Stripped and bare, patches on the walls where my pictures once hung, the bookcases bereft of their well-thumbed tenants, my old house, always vivid with light and warmth and comfort, suddenly seems full of shadows.
“Goodbye” I say aloud, “Goodbye and thank you. I’ve been happy here.” No answer. Well… naturally not. The house, witness to my successes (limited) to my failures (many) and to the countless endeavours that had fallen somewhere in between, acknowledges my farewell with a cool (and silent) indifference. If it is true that a house bears the imprint of all those lives that have been played out within its walls… well then mine, clearly, had meant very little at all. I’ve been shrugged off. The house was already waiting for its next inhabitant. Perhaps, I thought, we never truly own a house we just temporarily colonise it. And I have a new home silently preparing to welcome me. The thought cheers me.
“Goodbye” I say again, only to hear the word echo through the bare hallway as I lock the door behind me. I don’t look back. My London days have drawn to a close. A fresh start beckons. A new life awaits me and I’m ready to cast-off. It’s time to follow the van.
Following a van is not as easy as one would think. There are sudden lurches and experimental forays into outer lanes and then brake-slamming checks and stuttering retreats. Hands gripping the wheel, my journey down the motorway is a series of staggers like those of a drunk trying but failing to walk in a straight line. After a torturous two hours, a thought occurs to me. Why was I even trying to keep pace with the van? The removal men had the address. I knew where I was going. I could go at my own speed. Just because all that I owned, everything that I had accumulated… not just the furniture and the clothes but the old letters, the photographs of my dead parents, of my friends, of my younger more hopeful self… were all in that van, it didn’t mean that I had to trail anxiously in its wake like an expectant chef following his signature dish to the table. What a lot of holding-on-tight we do, I need to be more Zen I tell myself as the van bucks its way around a corner and disappears out of sight. Now I’ve never been sure exactly what Zen means but it’s something to do with not letting stress get to you, thereby becoming a serene and delightful person apparently. Which does sound like rather a lot of work. And perhaps delightful might be pushing it but what better place to start than by letting go of petty anxieties? Like worrying about my belongings for example. This will be my first test. And after all, the New Me says aloud, It’s just stuff. Ah, says the Old Me reasserting herself, but it’s your stuff… and define petty.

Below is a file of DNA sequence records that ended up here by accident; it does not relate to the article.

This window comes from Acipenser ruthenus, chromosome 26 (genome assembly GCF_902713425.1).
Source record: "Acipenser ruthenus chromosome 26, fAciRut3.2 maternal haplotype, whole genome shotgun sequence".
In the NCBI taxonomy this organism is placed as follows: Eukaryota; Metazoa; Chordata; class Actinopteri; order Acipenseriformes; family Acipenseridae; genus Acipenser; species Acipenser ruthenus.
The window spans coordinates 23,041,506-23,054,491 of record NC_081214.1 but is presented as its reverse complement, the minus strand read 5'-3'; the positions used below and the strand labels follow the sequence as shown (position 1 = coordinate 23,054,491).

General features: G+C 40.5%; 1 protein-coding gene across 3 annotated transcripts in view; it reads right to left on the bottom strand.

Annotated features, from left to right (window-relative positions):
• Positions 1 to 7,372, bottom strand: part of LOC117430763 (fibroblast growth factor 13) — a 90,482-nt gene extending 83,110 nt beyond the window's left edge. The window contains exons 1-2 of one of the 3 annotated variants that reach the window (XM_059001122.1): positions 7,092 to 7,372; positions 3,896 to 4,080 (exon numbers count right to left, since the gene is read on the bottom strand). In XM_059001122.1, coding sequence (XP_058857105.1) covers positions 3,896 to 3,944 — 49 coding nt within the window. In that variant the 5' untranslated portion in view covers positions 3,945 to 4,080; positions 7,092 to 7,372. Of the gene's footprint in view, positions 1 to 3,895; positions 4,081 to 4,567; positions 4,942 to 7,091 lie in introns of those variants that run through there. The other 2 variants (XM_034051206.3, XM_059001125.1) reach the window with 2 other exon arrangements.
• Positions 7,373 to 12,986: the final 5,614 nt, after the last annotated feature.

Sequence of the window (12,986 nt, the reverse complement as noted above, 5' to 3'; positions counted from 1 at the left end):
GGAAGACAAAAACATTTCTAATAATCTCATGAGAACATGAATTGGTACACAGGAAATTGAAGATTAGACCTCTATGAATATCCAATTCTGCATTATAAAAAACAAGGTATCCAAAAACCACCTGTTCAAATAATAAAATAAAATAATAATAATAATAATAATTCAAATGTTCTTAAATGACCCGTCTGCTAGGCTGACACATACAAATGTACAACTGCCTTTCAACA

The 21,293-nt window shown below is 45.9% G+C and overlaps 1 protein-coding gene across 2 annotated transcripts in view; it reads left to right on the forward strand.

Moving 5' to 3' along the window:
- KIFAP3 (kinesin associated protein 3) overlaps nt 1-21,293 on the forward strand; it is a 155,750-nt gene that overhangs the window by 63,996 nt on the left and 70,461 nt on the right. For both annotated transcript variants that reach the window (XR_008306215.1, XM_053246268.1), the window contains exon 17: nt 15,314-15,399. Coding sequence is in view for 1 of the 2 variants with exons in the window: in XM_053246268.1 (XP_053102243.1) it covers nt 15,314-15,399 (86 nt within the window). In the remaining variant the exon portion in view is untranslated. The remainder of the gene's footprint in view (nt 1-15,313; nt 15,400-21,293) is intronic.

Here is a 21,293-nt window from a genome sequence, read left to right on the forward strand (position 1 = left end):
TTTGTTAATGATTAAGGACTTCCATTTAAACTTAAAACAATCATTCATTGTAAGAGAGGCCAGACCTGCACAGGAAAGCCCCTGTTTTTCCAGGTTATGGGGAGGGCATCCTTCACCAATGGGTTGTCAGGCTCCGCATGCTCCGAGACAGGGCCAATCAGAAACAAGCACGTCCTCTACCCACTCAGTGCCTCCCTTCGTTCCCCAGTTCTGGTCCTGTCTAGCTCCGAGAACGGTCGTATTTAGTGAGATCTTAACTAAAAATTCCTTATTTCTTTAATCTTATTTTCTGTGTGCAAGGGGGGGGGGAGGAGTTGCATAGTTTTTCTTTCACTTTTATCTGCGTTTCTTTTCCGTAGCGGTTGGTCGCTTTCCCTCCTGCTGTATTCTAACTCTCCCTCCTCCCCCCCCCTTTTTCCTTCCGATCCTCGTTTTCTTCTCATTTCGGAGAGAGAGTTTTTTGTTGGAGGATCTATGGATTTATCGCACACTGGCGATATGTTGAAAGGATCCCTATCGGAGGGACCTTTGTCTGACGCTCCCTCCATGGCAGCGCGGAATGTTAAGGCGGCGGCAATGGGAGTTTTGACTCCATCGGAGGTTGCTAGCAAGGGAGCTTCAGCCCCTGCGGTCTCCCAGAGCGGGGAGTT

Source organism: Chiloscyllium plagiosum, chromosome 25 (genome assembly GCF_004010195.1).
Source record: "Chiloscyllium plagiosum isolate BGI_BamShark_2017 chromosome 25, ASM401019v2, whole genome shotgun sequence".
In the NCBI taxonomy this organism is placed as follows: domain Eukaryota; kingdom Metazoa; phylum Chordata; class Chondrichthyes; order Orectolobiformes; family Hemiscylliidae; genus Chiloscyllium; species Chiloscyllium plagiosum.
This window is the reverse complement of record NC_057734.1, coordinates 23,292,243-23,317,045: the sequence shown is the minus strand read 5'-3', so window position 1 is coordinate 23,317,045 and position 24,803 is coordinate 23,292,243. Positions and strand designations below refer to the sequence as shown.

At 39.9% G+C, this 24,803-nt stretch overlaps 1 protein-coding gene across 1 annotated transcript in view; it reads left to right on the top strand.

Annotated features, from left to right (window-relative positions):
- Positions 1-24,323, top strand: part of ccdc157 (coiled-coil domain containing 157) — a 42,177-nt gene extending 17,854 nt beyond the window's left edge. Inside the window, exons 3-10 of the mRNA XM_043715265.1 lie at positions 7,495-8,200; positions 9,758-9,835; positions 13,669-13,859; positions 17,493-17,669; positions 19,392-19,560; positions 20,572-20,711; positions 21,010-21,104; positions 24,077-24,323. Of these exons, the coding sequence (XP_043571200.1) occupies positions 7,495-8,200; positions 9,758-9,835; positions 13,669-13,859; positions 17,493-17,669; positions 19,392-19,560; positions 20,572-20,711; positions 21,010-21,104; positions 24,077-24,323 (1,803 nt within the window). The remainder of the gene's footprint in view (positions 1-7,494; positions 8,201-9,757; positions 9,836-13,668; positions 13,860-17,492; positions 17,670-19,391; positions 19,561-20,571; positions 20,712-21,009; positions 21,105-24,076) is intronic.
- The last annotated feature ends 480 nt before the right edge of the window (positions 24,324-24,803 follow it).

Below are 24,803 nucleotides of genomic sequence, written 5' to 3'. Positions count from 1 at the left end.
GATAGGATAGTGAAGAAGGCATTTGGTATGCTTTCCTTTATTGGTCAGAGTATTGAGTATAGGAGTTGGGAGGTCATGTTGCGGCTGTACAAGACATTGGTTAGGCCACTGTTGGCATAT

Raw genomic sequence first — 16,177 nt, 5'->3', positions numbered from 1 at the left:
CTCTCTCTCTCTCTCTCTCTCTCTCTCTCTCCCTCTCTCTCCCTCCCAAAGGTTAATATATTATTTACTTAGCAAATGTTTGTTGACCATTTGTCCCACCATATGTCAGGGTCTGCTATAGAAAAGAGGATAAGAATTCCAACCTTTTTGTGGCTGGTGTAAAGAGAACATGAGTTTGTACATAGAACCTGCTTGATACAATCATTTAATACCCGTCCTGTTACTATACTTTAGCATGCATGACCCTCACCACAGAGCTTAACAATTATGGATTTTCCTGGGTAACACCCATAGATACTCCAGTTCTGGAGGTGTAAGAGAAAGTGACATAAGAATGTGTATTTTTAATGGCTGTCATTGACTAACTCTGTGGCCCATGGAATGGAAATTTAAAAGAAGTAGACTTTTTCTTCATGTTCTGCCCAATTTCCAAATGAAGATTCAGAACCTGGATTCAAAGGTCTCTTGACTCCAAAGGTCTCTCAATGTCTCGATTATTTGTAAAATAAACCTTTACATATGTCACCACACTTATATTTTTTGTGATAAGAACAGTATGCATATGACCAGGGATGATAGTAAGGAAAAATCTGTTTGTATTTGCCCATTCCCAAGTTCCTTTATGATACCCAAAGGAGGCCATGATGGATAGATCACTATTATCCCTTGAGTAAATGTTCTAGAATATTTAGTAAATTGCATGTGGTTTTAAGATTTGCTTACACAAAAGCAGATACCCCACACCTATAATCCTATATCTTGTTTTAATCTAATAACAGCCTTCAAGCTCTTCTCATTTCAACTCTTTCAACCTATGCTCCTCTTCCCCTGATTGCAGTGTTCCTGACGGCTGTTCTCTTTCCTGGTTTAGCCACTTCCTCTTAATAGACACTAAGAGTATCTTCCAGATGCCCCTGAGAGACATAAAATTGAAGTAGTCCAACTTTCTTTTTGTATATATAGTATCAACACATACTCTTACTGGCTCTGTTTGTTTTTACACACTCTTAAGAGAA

And so, Old and New Me continue to slug it out until I swing a left on to a zig-zagging stretch of road bearing the sign Deceptive Bends and both are silenced. I blink. Is this some kind of a warning? Are these bends truly deceptive? Have I taken a wrong turn? Will this move prove to be everything that I hope? Is a fresh start ever possible? I force myself to relax. This was no time to whip myself up into a fit of anxiety and self-doubt.
Now with the rise and curve of the hills appearing on my right, a light mist begins to gather in the gloom of this early spring evening. The thinnest of veils at first, it thickens quickly and I flick on my lights. Suddenly I’m reminded of an old film that I’d watched with my grandmother, Brigadoon with Gene Kelly about a village in the Highlands. A Hollywood fantasy of a rustic Scottish village in glorious if garish technicolour, complete with clashing tartans and accents of dubious authenticity. A village that is trapped in time and where nothing ever changes. An enchanted village where on just one day a year… or is it one day a century? The mist parts and Brigadoon materialises. For only one day it becomes visible and can be accessed by the outside world. But stay too long and the enchantment breaks, the mist descends and the visitor finds himself trapped within its narrow confines. Uh-oh I think, struggling to see more than a few feet ahead of me, I’m sure this mist is getting thicker. Does this place have its own weather system? Is this to be my personal Brigadoon?
It’s when I reach the outskirts of town that my lights pick up the bulky form of a large container lorry beached on its side in the bus lane. Oh, that doesn’t look good I think when something about it seems disturbingly familiar. “No… It can’t be” I say aloud. “Can it?”
As I make my way up the High Street the mists of Brigadoon seem to swirl and close about me.
TO BE CONTINUED